Further he said Indian Railways proposes to modernise its logistics operations by setting up Logistic Parks that provide for warehousing, packaging, labeling, distribution, door-to-door delivery and consignment tracking. It would also attract private investment in such projects as the target is to make Indian Railways the biggest freight carrier in the world.

The minister highlighted the poor execution of past projects with data that in the last 10 years, 99 new line projects worth Rs 60,000 crore were sanctioned out of which only one project is complete to date.

Gowda also touched upon the proposed bullet train which figured in the electoral agenda of BJP, the key party in the NDA alliance.

“We propose bullet trains by starting off with an already identified Mumbai-Ahmedabad sector, where a number of studies have been done,” he said.

He also spoke about the proposed Diamond Quadrilateral Network of high speed rail, connecting major metros and growth centres of the country and said a provision of Rs 100 crore has been made as part of initial funding.

Since bullet trains would require completely new infrastructure and would take time to build, the government has decided to increase the speed for existing trains by upgrading the present network.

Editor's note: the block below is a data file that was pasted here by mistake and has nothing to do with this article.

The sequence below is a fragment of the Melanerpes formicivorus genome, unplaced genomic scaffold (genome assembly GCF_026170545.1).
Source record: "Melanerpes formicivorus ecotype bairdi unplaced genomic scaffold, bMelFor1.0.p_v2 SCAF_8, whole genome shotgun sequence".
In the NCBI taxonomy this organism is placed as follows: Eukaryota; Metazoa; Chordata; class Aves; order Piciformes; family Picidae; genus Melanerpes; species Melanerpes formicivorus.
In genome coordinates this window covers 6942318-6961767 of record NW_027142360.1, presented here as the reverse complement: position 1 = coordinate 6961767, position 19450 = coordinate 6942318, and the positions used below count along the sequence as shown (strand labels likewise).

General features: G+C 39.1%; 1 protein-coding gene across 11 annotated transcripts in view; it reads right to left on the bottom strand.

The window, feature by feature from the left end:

For the full budget speech and a look at new trains and other proposals click here.


Over all, though the Gross Traffic Receipts grew 12.8 per cent to reach Rs 1,39,558 crore in FY14, it was short of revised target by Rs 942 crore. On the other hand, ordinary working expenses stood at Rs 97,571 crore, which was in excess by Rs 511 crore.

As a result, instead of ending the year with a surplus of Rs 7,943 crore, the surplus was actually Rs 3,783 crore after fulfilling the dividend commitment of Rs 8,010 crore.

In 2013-14, there was a decline in traffic growth compared with revised projections. Expenditure, however, shot up and was more than what was estimated. The operating ratio deteriorated by 2.7 per cent over revised target to touch 93.5 per cent by end of 2013-14 fiscal.

Gowda said so far as our plan expenditure for 2013-14 is concerned, it fell short of revised target of Rs 59,359 crore mainly due to non-materialisation of PPP targets.


Sunil Rohokale, Managing director and CEO, ASK Group

“This budget is a statement of the intention of the government and more directional in nature. They have announced a lot of steps in the effort to make it a profitable organisation but details are missing. For example, there is no clarity on how much FDI and by when. It seems the government is still in election campaigning mode.”